Bea Wain - In 1937, Wain joined former Tommy Dorsey arranger Larry Clinton and His Orchestra


Irving Berlin - This waltz-time hit went to no. 2 with Rudy Vallee and in 1937 reached no. 1 with Tommy Dorsey


Also, Tommy Dorsey wrote the song "Peckin' With Penguins" for a 1938 Frank Tashlin directed Porky Pig cartoon, "Porky's Spring Planting" for the studio Warner Bros. add something


He loaned Glenn Miller money to launch Miller's successful band of 1938, but Dorsey saw the loan as an investment, entitling him to a percentage of Miller's income. add something


Buddy Morrow - He first became Muni Morrow, Buddy Morrow, when he joined the Tommy Dorsey trombone section in 1938


Buddy Rich - In 1938, he was hired to play in Tommy Dorsey's orchestra where he met and performed with Frank Sinatra


Maurice Purtill - Purtill went on to play with Tommy Dorsey until 1938


By 1939, Dorsey was aware of criticism that his band lacked a jazz feeling. add something


Jo Stafford - Bandleader Tommy Dorsey hired them in 1939 to perform back-up vocals for his orchestra


Willie Moretti - Finally, in 1939, Sinatra signed a recording contract with band leader Tommy Dorsey


Sy Oliver - In 1939, he became one of the first African Americans with a prominent role in a white band when he joined Tommy Dorsey as an arranger, though he ceased playing trumpet at that time


According to Peter Levinson in Livin In A Great Big Way, "I'll Never Smile Again" was recorded May 23, 1940. add something


Frank Sinatra made eighty recordings from 1940 to 1942 with the Dorsey band. add something


His biggest hit was "I'll Never Smile Again", featuring Frank Sinatra on vocals, which was number one for twelve weeks on the Billboard pop singles chart in 1940. add something


In 1940, Dorsey hired singer Frank Sinatra from bandleader Harry James. add something


Tom Adair - Adair's song-writing career took him to New York during the 1940s where he penned several Broadway hits, and worked with Tommy Dorsey and Frank Sinatra


Tom Adair - After meeting Matt Dennis in 1940, Adair started working with him, moving to New York when the duo were hired by Tommy Dorsey


Clyde Hurley - After a difference of opinion with Miller over the style of music the band was playing, Hurley left Miller in May 1940 to work with Tommy Dorsey and joined Artie Shaw in 1941


Tommy Dorsey and Frank Sinatra, RCA Studios, 1941. add something


Website showing details of tour organized by RCA Victor for the Tommy Dorsey and Shep Fields orchestras in 1941. add something


Bill Evans - Around the same time came his first exposure to jazz, when at age 12 he heard Tommy Dorsey and Harry James's bands on the radio.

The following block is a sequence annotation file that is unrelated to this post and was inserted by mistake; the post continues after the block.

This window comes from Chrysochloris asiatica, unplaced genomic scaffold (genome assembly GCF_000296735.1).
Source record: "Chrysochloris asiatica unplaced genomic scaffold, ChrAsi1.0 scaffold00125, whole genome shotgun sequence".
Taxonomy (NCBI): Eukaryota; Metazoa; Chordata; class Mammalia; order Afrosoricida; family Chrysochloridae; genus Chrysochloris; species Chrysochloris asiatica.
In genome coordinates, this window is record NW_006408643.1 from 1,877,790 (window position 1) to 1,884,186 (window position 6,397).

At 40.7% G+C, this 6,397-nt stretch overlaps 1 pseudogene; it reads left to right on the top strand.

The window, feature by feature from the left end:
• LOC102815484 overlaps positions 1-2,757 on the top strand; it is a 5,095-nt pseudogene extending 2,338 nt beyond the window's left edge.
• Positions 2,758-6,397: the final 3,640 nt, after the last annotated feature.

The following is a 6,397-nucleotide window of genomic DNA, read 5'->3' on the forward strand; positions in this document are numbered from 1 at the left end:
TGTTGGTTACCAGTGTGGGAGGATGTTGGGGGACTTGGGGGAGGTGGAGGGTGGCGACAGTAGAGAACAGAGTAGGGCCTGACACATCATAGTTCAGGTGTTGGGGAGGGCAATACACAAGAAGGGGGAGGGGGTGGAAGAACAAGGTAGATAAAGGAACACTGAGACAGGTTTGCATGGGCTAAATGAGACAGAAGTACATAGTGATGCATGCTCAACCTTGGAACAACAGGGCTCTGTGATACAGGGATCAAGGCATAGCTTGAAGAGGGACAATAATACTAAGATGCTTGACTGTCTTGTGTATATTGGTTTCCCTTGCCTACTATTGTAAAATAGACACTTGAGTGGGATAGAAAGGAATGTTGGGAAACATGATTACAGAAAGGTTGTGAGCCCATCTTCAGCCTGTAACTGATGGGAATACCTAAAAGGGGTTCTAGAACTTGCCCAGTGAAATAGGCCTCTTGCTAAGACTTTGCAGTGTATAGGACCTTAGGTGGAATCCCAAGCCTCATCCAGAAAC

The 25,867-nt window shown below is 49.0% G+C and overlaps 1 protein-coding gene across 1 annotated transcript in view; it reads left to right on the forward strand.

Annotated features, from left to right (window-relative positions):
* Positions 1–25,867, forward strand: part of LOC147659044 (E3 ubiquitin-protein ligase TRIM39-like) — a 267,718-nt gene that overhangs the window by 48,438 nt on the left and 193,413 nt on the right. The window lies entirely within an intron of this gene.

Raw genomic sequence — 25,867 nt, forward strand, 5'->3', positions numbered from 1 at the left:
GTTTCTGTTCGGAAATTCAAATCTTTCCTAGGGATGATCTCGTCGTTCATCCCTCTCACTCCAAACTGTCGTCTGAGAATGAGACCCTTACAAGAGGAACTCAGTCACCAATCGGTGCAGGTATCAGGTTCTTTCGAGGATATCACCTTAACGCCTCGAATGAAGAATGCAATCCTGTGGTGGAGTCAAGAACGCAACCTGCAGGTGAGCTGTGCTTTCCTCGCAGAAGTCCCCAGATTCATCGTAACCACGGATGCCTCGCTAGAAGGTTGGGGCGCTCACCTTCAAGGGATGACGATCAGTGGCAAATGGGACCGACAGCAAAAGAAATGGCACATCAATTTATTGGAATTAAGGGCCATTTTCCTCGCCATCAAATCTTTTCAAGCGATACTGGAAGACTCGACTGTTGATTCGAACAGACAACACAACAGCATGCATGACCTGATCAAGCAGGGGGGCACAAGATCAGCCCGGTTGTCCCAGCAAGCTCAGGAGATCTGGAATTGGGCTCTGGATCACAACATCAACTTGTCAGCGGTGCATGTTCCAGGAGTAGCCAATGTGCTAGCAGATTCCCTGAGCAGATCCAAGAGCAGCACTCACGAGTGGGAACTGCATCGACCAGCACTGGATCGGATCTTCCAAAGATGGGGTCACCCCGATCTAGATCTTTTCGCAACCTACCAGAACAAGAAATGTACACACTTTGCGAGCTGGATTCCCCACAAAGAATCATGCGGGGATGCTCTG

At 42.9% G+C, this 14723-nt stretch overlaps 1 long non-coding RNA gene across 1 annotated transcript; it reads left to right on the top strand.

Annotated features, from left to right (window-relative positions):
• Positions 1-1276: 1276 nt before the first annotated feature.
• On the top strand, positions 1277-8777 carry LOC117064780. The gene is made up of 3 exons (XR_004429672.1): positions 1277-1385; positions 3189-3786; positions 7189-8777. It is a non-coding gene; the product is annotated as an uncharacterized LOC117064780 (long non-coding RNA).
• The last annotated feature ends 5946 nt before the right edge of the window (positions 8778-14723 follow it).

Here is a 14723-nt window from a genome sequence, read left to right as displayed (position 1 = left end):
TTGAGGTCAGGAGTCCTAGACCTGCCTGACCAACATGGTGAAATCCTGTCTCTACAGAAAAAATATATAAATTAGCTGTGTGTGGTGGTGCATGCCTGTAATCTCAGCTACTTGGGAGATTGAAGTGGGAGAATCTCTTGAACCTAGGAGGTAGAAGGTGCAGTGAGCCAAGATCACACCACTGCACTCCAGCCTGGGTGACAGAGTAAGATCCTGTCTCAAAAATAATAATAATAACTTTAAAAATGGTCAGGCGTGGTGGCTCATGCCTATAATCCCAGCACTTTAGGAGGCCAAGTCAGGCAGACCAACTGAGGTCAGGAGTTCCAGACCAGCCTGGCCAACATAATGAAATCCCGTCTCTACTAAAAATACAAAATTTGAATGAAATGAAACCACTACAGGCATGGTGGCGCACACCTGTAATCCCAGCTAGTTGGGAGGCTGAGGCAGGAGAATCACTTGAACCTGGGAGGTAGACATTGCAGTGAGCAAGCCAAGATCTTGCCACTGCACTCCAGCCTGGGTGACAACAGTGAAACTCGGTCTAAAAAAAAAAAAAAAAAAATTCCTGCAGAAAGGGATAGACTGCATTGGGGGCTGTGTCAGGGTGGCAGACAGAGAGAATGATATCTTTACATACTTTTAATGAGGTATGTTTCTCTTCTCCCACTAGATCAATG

Pete Candoli - In 1941 he left the band to replace Ziggy Elman of the Tommy Dorsey band


Henry Nemo - Nemo teamed with numerous music industry music celebrities, including Frank Sinatra, Duke Ellington, Mildred Bailey and Tommy Dorsey and Artie Shaw, who recorded his song "Don't Take Your Love for Me." Shaw recorded this song in 1941 with a band of mostly African-American musicians accompanying the African-American vocalist Lena Horne


Also the same website says that singers Jo Stafford and the Pied Pipers quit the Dorsey band in 1942 because of an argument with Dorsey. add something


Bill Finegan, an arranger who left Glenn Miller's civilian band, arranged for the Tommy Dorsey band from 1942 to 1950. add something


Bill Finegan - Finegan was offered a job as a staff arranger for Glenn Miller after Tommy Dorsey bought a copy of his "Lonesome Road" and recommended him; he remained with Miller until 1942, and arranged such hits as "Little Brown Jug", "Sunrise Serenade", "Song of the Volga Boatmen", and "Jingle Bells", arranged in collaboration with Glenn Miller


Bill Finegan - He worked off and on for Tommy Dorsey from 1942 to 1952, including on the 1947 film "The Fabulous Dorseys"


Jess Stacy - When the Crosby band broke up, Stacy rejoined Goodman in 1942 for a short period before joining the Tommy Dorsey Orchestra


Dorsey performed with singer Connee Boswell Dorsey hired ex-bandleader and drummer Gene Krupa after Krupa's arrest and scandal for marijuana possession in 1943. add something


In 1944, Dorsey hired The Sentimentalists who replaced The Pied Pipers. add something


Bob Wills - In 1945, Wills' dances were outdrawing those of Tommy Dorsey and Benny Goodman, and he had moved to Fresno, California